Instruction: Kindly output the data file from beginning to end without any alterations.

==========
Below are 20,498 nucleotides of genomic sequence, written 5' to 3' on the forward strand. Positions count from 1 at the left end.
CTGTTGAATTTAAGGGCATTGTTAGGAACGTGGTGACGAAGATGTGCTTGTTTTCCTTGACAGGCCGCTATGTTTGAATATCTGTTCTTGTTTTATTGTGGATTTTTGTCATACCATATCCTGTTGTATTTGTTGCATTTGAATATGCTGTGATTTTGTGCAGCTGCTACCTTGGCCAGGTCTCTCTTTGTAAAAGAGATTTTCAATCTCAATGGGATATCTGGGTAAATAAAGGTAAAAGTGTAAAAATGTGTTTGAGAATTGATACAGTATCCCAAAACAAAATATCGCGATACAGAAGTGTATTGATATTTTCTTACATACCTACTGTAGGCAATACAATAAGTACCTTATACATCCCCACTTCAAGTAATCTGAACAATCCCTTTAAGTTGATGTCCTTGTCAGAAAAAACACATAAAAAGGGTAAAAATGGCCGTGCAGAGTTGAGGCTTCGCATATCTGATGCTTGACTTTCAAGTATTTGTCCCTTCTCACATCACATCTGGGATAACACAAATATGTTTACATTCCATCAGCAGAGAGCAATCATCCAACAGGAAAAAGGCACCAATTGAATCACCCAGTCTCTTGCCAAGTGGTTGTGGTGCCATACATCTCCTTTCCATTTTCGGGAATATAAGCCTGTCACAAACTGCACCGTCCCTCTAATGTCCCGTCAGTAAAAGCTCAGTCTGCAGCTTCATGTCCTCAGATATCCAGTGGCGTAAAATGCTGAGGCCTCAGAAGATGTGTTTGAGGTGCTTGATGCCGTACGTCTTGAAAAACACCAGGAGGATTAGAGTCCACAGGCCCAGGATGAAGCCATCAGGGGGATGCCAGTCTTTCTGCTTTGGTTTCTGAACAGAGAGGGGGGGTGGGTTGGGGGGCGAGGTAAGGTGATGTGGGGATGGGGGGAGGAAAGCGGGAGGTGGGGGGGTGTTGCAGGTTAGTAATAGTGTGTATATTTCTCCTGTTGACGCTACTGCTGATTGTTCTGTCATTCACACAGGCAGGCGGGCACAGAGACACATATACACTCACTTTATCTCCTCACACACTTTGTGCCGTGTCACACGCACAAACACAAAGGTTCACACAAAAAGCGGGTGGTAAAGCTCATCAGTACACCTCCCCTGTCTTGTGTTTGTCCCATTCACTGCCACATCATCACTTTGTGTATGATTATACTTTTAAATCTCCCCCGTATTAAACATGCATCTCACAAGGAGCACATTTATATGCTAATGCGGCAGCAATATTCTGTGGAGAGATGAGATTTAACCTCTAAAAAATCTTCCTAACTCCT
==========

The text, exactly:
Below are 20,498 nucleotides of genomic sequence, written 5' to 3' on the forward strand. Positions count from 1 at the left end.
CTGTTGAATTTAAGGGCATTGTTAGGAACGTGGTGACGAAGATGTGCTTGTTTTCCTTGACAGGCCGCTATGTTTGAATATCTGTTCTTGTTTTATTGTGGATTTTTGTCATACCATATCCTGTTGTATTTGTTGCATTTGAATATGCTGTGATTTTGTGCAGCTGCTACCTTGGCCAGGTCTCTCTTTGTAAAAGAGATTTTCAATCTCAATGGGATATCTGGGTAAATAAAGGTAAAAGTGTAAAAATGTGTTTGAGAATTGATACAGTATCCCAAAACAAAATATCGCGATACAGAAGTGTATTGATATTTTCTTACATACCTACTGTAGGCAATACAATAAGTACCTTATACATCCCCACTTCAAGTAATCTGAACAATCCCTTTAAGTTGATGTCCTTGTCAGAAAAAACACATAAAAAGGGTAAAAATGGCCGTGCAGAGTTGAGGCTTCGCATATCTGATGCTTGACTTTCAAGTATTTGTCCCTTCTCACATCACATCTGGGATAACACAAATATGTTTACATTCCATCAGCAGAGAGCAATCATCCAACAGGAAAAAGGCACCAATTGAATCACCCAGTCTCTTGCCAAGTGGTTGTGGTGCCATACATCTCCTTTCCATTTTCGGGAATATAAGCCTGTCACAAACTGCACCGTCCCTCTAATGTCCCGTCAGTAAAAGCTCAGTCTGCAGCTTCATGTCCTCAGATATCCAGTGGCGTAAAATGCTGAGGCCTCAGAAGATGTGTTTGAGGTGCTTGATGCCGTACGTCTTGAAAAACACCAGGAGGATTAGAGTCCACAGGCCCAGGATGAAGCCATCAGGGGGATGCCAGTCTTTCTGCTTTGGTTTCTGAACAGAGAGGGGGGGTGGGTTGGGGGGCGAGGTAAGGTGATGTGGGGATGGGGGGAGGAAAGCGGGAGGTGGGGGGGTGTTGCAGGTTAGTAATAGTGTGTATATTTCTCCTGTTGACGCTACTGCTGATTGTTCTGTCATTCACACAGGCAGGCGGGCACAGAGACACATATACACTCACTTTATCTCCTCACACACTTTGTGCCGTGTCACACGCACAAACACAAAGGTTCACACAAAAAGCGGGTGGTAAAGCTCATCAGTACACCTCCCCTGTCTTGTGTTTGTCCCATTCACTGCCACATCATCACTTTGTGTATGATTATACTTTTAAATCTCCCCCGTATTAAACATGCATCTCACAAGGAGCACATTTATATGCTAATGCGGCAGCAATATTCTGTGGAGAGATGAGATTTAACCTCTAAAAAATCTTCCTAACTCCT